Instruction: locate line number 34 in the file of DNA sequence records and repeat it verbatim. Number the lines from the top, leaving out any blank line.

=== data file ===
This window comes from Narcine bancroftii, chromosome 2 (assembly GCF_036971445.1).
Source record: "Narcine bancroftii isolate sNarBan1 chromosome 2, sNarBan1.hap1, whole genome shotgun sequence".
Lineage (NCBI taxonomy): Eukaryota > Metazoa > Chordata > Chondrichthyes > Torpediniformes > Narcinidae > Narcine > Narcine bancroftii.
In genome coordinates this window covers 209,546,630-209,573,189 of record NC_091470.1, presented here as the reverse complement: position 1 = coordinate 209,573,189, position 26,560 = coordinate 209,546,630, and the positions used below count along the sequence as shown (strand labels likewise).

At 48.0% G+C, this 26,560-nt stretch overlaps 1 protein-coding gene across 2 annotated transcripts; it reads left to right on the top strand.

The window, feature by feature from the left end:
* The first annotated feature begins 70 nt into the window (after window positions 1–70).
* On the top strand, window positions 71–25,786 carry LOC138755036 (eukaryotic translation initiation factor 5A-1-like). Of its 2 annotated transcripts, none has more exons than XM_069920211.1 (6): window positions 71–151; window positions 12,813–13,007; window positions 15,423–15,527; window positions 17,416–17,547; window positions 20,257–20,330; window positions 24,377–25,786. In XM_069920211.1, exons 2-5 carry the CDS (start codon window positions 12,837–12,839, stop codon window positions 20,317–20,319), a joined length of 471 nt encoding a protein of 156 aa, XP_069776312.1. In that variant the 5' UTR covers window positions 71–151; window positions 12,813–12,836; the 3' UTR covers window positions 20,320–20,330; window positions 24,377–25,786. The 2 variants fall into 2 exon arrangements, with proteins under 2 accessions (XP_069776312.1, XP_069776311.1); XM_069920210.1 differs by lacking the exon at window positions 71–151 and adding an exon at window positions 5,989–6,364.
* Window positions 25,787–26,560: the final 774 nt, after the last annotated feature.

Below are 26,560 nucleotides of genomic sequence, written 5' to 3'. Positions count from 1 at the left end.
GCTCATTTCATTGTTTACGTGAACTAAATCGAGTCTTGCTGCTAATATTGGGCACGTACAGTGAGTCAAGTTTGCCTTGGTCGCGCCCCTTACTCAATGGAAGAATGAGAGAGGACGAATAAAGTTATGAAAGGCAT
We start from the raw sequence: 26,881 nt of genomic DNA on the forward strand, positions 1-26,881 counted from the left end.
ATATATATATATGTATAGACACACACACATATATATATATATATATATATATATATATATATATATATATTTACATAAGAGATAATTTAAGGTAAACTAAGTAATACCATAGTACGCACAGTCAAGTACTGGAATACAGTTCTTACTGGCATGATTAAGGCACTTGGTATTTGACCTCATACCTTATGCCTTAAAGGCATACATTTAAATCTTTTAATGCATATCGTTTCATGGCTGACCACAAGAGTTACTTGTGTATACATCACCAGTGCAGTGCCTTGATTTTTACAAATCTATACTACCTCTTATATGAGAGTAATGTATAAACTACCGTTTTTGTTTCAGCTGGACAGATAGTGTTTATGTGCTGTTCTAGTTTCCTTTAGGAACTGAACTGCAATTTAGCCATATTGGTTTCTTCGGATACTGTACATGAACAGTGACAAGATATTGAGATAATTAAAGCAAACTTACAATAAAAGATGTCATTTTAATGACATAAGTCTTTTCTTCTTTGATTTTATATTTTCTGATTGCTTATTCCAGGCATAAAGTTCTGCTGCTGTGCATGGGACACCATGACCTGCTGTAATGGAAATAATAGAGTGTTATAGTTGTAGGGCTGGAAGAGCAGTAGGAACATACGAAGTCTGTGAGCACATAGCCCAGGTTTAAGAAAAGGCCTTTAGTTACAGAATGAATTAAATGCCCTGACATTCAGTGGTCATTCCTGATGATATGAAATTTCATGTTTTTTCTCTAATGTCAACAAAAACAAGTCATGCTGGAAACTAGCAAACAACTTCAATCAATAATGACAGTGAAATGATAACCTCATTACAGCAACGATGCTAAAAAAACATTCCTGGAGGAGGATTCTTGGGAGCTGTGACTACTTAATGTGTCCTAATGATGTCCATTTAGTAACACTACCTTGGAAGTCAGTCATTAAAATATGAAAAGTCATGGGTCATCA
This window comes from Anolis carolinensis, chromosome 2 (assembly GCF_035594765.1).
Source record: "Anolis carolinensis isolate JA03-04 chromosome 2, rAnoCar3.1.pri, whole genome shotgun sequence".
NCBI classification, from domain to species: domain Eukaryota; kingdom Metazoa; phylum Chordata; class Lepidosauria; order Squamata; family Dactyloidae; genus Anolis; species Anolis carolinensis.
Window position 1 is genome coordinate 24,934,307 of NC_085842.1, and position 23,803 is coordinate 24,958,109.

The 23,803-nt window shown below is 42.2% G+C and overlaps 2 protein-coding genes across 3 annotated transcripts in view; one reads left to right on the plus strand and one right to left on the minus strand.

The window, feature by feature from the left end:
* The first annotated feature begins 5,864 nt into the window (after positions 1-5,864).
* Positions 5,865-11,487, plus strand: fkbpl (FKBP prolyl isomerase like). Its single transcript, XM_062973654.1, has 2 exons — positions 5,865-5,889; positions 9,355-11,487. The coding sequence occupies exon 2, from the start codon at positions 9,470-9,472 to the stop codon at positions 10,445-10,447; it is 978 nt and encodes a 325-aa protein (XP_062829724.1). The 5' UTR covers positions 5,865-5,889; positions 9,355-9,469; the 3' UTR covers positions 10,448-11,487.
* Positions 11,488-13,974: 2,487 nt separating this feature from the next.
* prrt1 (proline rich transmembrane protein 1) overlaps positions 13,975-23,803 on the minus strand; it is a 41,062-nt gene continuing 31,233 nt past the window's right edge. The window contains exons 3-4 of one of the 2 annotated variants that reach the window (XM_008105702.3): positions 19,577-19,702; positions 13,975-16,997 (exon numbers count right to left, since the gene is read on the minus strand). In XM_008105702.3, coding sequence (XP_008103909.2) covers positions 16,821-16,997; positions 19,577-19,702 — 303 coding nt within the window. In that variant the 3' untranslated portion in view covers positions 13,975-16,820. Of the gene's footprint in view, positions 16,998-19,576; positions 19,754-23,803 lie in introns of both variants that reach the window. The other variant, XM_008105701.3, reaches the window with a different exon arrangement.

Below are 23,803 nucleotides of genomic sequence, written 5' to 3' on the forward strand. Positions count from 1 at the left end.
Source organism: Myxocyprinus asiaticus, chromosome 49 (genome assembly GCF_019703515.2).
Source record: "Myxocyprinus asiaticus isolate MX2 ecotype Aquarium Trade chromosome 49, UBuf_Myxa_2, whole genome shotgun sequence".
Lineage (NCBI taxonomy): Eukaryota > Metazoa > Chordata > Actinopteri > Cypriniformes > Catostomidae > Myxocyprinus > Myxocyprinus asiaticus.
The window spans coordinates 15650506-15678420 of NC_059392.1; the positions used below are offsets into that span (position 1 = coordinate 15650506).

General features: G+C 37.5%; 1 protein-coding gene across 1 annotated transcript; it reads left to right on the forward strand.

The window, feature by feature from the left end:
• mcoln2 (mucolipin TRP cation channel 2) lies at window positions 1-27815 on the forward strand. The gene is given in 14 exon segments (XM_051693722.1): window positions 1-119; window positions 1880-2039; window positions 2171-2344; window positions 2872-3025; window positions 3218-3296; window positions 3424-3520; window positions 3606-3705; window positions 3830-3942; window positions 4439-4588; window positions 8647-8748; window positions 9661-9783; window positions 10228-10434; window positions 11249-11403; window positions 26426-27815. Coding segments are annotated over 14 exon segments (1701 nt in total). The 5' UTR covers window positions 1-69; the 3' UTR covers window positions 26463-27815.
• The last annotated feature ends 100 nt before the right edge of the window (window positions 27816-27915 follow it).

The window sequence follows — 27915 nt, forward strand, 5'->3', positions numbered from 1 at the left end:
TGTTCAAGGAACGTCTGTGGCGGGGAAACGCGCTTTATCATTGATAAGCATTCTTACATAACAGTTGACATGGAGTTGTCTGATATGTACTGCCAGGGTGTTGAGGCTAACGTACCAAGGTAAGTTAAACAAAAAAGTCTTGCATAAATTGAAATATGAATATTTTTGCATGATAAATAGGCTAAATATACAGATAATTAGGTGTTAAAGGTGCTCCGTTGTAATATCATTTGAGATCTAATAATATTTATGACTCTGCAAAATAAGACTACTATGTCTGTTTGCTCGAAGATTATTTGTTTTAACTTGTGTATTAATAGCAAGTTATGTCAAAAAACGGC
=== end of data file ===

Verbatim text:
TGTTCAAGGAACGTCTGTGGCGGGGAAACGCGCTTTATCATTGATAAGCATTCTTACATAACAGTTGACATGGAGTTGTCTGATATGTACTGCCAGGGTGTTGAGGCTAACGTACCAAGGTAAGTTAAACAAAAAAGTCTTGCATAAATTGAAATATGAATATTTTTGCATGATAAATAGGCTAAATATACAGATAATTAGGTGTTAAAGGTGCTCCGTTGTAATATCATTTGAGATCTAATAATATTTATGACTCTGCAAAATAAGACTACTATGTCTGTTTGCTCGAAGATTATTTGTTTTAACTTGTGTATTAATAGCAAGTTATGTCAAAAAACGGC